New York Republicans help anchor bipartisan “fiscal cliff” vote

Republican congressman Chris Gibson from Kinderhook voted in favor of the measure. (Photo: Wikipedia)

A fascinating detail from last night’s zero-hour House vote:  New York state Republicans made up nearly 10% of the entire Yes vote in favor of the measure.

The Empire State’s GOP caucus broke ranks with the vast majority of their conservative colleagues to support the spending bill.

Congressman Chris Gibson, who represents a chunk of the North Country that stretches from Queensbury to Saranac Lake, issued a statement last night explaining his vote.

Gibson, a Republican, says the deal “provides much needed tax relief for over 99 percent of my constituents.”  Gibson says that a deal is still needed to “achieve necessary long-term deficit reduction.”

(The former Army officer from Kinderhook will no longer represent the North Country after this week.  The new congressional redistricting plan approved last year in Albany shifts Gibson’s chunk of the North Country into the 21st congressional district represented by Democrat Bill Owens.)

Republican support for the controversial bill wasn’t entirely regional, but there was a discernible Northeastern slant to the outcome.

In addition to the 7 GOP Yes votes in New York, the spending plan also won 12 yes votes from Republicans in Pennsylvania, 5 Yes votes in New Jersey, and 6 Yes votes in John Boehner’s home state of Ohio.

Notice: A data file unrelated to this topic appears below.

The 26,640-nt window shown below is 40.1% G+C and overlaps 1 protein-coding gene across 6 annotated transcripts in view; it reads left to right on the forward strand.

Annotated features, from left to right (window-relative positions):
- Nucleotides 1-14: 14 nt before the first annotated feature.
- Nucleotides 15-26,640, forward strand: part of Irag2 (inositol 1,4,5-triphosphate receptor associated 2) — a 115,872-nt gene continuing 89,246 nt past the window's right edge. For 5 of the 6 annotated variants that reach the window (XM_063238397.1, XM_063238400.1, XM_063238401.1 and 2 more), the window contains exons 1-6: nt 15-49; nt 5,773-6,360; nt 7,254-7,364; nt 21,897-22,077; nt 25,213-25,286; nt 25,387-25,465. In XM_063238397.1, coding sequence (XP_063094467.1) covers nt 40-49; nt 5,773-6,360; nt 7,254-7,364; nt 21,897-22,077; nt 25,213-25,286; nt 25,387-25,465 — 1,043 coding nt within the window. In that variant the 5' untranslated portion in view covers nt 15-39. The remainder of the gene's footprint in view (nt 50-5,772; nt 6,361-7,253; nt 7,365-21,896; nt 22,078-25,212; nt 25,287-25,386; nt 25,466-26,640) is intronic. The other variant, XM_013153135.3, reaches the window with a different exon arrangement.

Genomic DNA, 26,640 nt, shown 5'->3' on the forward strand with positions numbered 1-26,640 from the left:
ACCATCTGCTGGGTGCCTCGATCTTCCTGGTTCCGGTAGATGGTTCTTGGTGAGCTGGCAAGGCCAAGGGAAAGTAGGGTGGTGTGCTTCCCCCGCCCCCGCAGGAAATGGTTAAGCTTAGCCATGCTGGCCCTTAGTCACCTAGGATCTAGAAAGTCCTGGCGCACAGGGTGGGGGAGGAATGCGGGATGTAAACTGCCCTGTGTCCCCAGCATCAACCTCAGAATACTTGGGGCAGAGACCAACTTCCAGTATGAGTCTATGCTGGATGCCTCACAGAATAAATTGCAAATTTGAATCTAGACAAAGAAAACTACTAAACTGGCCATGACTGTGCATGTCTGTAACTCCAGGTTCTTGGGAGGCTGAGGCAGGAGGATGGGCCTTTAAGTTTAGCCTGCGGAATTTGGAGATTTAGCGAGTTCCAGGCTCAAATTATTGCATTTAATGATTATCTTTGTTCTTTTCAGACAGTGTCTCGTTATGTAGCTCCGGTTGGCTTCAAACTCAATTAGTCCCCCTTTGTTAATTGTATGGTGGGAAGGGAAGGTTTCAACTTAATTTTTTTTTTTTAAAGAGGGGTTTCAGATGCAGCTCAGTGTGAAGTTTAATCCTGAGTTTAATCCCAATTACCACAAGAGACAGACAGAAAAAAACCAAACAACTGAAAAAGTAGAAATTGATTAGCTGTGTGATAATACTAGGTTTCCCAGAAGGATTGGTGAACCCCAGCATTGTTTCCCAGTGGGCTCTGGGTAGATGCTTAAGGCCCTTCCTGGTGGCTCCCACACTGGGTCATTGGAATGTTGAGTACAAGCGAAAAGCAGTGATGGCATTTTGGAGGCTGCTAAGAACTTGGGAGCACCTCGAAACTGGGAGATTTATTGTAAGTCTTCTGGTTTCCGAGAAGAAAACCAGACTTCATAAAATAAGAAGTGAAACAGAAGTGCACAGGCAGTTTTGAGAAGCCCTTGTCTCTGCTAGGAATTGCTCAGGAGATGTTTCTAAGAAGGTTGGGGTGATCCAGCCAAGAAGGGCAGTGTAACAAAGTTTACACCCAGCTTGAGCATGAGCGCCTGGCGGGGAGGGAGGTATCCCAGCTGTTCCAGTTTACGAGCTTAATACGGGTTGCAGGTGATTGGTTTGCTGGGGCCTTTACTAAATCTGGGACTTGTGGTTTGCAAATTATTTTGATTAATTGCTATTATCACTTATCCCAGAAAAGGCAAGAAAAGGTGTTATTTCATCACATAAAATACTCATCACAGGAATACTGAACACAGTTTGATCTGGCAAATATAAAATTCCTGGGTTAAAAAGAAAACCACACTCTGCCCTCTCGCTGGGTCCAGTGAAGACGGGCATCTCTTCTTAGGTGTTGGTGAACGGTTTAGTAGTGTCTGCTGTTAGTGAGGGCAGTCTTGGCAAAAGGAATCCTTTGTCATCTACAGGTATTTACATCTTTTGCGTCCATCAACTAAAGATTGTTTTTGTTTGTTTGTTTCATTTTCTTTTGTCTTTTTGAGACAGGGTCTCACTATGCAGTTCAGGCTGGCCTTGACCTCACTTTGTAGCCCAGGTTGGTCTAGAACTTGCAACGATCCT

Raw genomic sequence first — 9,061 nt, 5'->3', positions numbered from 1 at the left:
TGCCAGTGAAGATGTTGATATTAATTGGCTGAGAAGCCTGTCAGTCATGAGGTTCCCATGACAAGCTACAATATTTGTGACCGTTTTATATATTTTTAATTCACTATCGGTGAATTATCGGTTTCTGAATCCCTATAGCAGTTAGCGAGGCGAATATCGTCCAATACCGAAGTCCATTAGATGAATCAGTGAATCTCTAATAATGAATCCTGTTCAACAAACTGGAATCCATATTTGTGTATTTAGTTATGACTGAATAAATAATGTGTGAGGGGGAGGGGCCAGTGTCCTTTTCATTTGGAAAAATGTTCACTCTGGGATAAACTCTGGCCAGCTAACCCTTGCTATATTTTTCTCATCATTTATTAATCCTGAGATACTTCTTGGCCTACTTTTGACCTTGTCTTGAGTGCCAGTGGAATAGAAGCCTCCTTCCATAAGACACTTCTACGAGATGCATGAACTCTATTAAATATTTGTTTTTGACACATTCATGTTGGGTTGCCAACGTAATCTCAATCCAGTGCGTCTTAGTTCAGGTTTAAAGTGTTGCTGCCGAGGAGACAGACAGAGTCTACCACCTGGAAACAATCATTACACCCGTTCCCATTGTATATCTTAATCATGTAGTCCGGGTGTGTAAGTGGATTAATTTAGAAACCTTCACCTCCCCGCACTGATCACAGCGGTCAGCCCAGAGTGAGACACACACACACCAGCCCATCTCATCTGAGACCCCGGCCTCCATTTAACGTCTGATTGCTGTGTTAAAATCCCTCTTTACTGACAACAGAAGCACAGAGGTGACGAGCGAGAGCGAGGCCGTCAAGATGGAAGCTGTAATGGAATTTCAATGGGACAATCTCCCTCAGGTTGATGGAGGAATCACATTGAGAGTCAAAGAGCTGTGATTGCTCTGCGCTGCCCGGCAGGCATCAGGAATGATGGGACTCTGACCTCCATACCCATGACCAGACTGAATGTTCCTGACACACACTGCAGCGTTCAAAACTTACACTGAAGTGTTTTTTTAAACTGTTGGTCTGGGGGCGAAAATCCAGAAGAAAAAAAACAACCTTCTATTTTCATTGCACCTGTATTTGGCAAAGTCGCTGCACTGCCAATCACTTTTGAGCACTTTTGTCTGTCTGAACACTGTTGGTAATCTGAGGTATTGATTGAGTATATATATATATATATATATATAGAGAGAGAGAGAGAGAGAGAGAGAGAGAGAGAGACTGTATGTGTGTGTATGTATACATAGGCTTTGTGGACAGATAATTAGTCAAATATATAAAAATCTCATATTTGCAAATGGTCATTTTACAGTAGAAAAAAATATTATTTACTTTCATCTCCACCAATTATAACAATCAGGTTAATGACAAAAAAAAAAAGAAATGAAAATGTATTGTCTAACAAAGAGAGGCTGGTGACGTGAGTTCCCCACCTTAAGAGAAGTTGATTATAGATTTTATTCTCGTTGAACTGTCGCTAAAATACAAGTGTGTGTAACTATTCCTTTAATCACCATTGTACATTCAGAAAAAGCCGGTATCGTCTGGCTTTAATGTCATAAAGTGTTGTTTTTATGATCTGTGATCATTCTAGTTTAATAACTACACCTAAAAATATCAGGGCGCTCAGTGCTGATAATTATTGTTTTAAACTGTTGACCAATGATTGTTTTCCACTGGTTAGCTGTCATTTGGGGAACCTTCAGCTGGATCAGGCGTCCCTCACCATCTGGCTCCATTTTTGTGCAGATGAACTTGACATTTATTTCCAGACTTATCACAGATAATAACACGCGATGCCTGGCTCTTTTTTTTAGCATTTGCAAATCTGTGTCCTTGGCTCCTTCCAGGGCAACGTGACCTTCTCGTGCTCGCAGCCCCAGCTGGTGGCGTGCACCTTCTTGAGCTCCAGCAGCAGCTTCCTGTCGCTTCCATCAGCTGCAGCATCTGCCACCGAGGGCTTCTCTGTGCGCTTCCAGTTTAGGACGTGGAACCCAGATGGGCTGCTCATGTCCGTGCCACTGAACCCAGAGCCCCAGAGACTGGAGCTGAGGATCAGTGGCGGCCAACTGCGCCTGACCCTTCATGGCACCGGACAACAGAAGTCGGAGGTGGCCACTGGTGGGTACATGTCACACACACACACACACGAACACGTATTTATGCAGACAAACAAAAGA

Taken together, this cluster of Rust Belt-Northeastern states accounted for a third of the measure’s GOP support.

Republican support for the plan was also strong in California and the Pacific Northwest, the Great Lakes Region, and there was a surprising pocket of backing from traditionally conservative districts in Oklahoma and northern Texas.

46 Comments on “New York Republicans help anchor bipartisan “fiscal cliff” vote”

  1. JDM says:

    The “low information” voters get as far as “raise taxes on the rich” and then they tune out.

    “More than 80 percent of households with incomes between $50,000 and $200,000 would pay higher taxes. Among the households facing higher taxes, the average increase would be $1,635, the policy center said. A 2 percent payroll tax cut, enacted during the economic slowdown, is being allowed to expire as of yesterday. ” Bloomberg article. http://tinyurl.com/at7xvly

    Gibson, a Republican, says the deal “provides much needed tax relief for over 99 percent of my constituents, if you don’t count the 2% increase on your FICA. (I added the last part).

    Hot debate. Like/Dislike Thumb up 0 Thumb down 10